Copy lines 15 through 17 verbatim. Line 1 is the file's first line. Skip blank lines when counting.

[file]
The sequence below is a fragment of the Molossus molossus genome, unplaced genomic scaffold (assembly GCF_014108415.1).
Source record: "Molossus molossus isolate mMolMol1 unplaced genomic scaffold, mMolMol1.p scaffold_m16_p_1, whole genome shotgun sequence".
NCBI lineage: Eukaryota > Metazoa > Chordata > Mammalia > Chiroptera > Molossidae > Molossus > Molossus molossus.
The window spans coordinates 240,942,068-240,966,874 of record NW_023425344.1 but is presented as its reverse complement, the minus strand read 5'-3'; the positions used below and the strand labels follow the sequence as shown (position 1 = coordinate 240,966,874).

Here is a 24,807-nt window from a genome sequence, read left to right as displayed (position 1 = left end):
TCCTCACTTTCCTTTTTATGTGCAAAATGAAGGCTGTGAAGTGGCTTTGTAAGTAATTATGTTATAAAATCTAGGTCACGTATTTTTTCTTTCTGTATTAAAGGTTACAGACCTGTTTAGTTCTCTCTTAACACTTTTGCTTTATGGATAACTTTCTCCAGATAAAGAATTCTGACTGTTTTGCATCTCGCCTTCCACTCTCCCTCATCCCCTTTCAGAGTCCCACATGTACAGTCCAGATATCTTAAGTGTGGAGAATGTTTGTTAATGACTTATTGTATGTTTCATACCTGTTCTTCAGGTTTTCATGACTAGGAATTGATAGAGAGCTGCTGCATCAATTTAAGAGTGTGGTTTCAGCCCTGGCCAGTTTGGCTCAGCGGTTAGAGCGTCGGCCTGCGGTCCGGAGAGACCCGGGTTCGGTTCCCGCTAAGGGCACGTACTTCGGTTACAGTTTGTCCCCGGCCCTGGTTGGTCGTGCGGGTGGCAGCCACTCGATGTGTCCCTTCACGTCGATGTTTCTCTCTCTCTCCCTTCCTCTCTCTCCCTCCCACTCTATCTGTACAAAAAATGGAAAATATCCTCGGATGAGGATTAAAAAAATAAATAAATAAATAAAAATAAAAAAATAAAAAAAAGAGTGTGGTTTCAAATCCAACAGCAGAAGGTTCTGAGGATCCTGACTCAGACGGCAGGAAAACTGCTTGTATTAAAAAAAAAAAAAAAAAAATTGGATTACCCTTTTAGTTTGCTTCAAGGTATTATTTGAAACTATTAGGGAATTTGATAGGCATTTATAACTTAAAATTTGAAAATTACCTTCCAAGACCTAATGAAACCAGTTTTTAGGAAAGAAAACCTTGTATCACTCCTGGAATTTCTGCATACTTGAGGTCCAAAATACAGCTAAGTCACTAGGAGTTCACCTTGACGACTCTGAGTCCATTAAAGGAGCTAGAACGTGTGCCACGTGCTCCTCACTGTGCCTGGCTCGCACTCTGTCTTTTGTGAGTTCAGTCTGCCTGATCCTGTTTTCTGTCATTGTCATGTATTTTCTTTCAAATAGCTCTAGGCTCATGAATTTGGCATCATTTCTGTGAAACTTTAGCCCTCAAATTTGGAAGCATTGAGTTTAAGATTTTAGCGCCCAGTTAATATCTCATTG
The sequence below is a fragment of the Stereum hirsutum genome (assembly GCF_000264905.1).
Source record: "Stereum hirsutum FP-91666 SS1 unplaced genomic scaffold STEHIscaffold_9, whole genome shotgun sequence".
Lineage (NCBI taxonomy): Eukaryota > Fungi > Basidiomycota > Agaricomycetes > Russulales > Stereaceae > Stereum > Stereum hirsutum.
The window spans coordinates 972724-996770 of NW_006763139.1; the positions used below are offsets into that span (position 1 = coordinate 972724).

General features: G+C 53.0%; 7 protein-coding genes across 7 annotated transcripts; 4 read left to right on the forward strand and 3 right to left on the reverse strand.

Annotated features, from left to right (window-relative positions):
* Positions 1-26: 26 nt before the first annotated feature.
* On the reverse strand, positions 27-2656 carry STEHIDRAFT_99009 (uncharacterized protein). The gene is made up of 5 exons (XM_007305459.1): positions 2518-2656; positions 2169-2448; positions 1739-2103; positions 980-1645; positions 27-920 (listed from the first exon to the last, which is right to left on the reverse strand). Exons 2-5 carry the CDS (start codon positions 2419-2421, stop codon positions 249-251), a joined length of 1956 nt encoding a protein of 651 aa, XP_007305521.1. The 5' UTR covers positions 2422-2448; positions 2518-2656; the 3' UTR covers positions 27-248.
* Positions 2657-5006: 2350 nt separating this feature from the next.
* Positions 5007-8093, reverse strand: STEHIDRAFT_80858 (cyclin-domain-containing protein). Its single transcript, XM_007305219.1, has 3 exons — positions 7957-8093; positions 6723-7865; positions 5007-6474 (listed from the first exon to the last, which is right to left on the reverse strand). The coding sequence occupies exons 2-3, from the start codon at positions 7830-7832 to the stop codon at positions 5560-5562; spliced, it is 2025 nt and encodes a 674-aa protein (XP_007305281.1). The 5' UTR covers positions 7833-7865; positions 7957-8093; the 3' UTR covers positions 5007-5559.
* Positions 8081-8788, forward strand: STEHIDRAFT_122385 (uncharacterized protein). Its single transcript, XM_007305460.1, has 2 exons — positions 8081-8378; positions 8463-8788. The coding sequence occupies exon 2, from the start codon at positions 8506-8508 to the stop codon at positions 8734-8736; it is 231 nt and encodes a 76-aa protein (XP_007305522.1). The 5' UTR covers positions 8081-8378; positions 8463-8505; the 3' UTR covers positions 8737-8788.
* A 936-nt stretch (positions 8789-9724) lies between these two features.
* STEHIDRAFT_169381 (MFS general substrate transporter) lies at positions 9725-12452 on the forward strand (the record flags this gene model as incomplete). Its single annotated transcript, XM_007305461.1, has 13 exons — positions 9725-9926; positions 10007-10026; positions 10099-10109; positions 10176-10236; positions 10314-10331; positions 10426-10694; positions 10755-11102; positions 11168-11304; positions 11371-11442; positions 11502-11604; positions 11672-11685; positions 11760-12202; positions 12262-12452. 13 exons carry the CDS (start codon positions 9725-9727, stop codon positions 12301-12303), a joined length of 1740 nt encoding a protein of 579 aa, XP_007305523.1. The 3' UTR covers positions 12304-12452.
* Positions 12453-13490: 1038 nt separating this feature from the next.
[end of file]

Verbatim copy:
* Positions 2657-5006: 2350 nt separating this feature from the next.
* Positions 5007-8093, reverse strand: STEHIDRAFT_80858 (cyclin-domain-containing protein). Its single transcript, XM_007305219.1, has 3 exons — positions 7957-8093; positions 6723-7865; positions 5007-6474 (listed from the first exon to the last, which is right to left on the reverse strand). The coding sequence occupies exons 2-3, from the start codon at positions 7830-7832 to the stop codon at positions 5560-5562; spliced, it is 2025 nt and encodes a 674-aa protein (XP_007305281.1). The 5' UTR covers positions 7833-7865; positions 7957-8093; the 3' UTR covers positions 5007-5559.
* Positions 8081-8788, forward strand: STEHIDRAFT_122385 (uncharacterized protein). Its single transcript, XM_007305460.1, has 2 exons — positions 8081-8378; positions 8463-8788. The coding sequence occupies exon 2, from the start codon at positions 8506-8508 to the stop codon at positions 8734-8736; it is 231 nt and encodes a 76-aa protein (XP_007305522.1). The 5' UTR covers positions 8081-8378; positions 8463-8505; the 3' UTR covers positions 8737-8788.